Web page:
The music world and Jazz entertainment industry has lost one of their gem, Jimmy Cobb who died today at the age of 91.

The Kind Of Blue drummer Jimmy Cobb’s death was announced on Marty Raymondo on his Facebook page where he revealed the sad news of Jimmy’s death.

“Oh Man! Just heard the Great Jimmy Cobb passed away today. He was 91. Loved his drumming. Especially with Miles Davis on the masterpiece “Kind of Blue” album. RIP Jimmy!”

 

Oh Man! Just heard the Great Jimmy Cobb passed away today. He was 91. Loved his drumming. Especially with Miles Davis on the masterpiece “Kind of Blue” album. RIP Jimmy!

Posted by Marty Raymondo onĀ Sunday, May 24, 2020

Although Marty could not reveal the actual cause of Jimmy Cobb’s death on the social media. but his fans all over the World have already started mourning and flooding their heart felt tributes on Facebook.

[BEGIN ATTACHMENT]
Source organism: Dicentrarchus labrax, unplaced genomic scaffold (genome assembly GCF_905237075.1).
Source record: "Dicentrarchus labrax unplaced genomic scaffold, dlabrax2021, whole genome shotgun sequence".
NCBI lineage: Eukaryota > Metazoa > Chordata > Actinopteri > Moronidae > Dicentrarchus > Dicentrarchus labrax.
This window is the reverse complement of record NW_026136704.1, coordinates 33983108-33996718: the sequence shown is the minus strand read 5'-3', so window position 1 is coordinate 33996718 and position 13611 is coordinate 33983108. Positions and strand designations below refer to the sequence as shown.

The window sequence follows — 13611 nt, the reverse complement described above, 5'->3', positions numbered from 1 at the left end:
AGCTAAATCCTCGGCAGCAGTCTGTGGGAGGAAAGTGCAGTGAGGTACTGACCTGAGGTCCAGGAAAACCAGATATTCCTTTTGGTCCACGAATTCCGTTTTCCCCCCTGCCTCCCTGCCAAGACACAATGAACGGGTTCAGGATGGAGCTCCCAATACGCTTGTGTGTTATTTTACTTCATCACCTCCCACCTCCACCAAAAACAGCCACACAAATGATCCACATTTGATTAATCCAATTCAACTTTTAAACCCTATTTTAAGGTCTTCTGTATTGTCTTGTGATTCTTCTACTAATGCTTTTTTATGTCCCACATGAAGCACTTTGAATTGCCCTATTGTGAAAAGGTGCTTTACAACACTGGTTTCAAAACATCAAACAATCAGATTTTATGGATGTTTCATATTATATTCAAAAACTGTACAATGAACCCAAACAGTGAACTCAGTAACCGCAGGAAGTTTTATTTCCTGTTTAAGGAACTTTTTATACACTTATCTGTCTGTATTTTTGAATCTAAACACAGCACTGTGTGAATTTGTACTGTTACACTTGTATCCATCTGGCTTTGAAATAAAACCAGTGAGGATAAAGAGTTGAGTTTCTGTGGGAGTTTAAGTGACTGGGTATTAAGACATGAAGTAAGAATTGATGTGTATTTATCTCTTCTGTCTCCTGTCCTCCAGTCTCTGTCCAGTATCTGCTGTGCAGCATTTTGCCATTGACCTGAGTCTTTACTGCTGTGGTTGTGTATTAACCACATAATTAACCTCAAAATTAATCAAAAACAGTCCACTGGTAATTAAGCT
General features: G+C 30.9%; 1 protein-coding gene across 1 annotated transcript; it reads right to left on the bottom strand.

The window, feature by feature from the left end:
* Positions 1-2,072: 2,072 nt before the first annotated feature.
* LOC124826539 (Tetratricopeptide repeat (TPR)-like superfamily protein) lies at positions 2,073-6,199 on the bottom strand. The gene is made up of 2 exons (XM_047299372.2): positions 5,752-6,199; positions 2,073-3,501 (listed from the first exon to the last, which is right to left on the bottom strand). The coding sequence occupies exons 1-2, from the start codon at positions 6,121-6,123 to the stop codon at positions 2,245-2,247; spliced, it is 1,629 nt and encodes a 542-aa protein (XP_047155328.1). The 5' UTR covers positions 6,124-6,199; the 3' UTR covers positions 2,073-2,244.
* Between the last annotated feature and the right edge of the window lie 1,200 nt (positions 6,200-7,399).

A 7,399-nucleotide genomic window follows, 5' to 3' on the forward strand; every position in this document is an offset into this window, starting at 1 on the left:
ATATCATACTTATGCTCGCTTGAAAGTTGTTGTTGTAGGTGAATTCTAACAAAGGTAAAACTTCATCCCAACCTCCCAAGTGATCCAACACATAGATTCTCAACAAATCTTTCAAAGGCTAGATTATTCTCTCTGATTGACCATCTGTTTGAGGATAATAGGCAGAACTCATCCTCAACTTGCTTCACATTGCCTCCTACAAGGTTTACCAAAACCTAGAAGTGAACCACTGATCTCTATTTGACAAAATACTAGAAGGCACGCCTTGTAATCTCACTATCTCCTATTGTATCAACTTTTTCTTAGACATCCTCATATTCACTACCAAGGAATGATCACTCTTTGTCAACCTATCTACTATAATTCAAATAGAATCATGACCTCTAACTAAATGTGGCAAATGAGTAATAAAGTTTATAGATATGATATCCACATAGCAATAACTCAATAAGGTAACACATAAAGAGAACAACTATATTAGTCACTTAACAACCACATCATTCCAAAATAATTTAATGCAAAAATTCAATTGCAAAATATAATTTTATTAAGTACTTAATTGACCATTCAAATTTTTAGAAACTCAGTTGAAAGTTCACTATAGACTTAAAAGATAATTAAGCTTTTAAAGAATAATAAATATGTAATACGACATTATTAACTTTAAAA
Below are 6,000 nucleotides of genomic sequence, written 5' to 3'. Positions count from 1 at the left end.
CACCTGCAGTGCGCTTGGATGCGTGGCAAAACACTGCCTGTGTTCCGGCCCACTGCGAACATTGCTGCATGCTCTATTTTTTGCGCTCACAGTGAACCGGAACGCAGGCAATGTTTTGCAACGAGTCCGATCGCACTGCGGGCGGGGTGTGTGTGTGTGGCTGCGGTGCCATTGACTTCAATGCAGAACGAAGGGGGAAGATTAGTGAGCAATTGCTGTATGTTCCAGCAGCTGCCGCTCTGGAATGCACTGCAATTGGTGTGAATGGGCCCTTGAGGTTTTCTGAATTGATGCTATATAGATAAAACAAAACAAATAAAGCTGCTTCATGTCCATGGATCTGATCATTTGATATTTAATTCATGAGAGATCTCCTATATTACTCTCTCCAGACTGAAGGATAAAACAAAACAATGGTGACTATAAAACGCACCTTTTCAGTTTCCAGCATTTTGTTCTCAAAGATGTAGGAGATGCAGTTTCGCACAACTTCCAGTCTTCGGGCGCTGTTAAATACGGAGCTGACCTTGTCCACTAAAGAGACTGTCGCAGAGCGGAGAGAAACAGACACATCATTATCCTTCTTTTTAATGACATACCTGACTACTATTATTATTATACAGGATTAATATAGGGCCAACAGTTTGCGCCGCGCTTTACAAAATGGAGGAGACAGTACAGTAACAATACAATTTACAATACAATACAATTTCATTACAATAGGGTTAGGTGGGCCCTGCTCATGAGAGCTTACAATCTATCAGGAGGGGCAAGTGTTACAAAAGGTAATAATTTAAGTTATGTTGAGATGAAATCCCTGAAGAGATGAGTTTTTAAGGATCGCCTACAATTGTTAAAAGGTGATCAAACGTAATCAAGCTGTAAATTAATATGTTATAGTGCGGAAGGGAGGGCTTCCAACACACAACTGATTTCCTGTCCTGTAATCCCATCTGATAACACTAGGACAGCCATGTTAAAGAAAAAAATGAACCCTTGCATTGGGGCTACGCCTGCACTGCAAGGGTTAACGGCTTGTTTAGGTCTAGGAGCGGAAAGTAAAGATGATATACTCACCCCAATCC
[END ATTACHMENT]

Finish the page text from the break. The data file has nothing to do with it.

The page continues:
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According to reports the late Kind Of Blue drummer, Jimmy Cobb was battling a medical issue two years ago.

Wilbur James Cobb was born in 1929 and grew up in Washington, D.C., where he bought his first drum set at age 13 with money earned from his job as a busboy at a drugstore lunch counter.

Jimmy was a highly adaptive jazz drummer and NEA Jazz Master.

He initially came to limelight in the hard bop era of the 1950’s, balancing a powerful, swinging style and a deep sensitivity for group dynamics.

Cobb first started as a sideman with Dinah Washington and Cannonball Adderley before gaining wide recognition as a member of Miles Davis’ group, playing on the classic 1959 album Kind of Blue.

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When he left Davis, Cobb co-led a trio in the ’60s with pianist Wynton Kelly and bassist Paul Chambers, and over the years he has worked with such luminaries as Sarah Vaughan, Hank Jones, Ron Carter, David “Fathead” Newman, Nancy Wilson, Dave Holland, and many others.

While he did not record as a leader until late into his career, he has issued a handful of vibrant small-group sessions, including 2003’s Cobb’s Groove, 2007’s Cobb’s Corner, and 2014’s The Original Mob.

Cobb’s most famous work is on Miles Davis’s Kind of Blue (1959). He was the last surviving player from the session.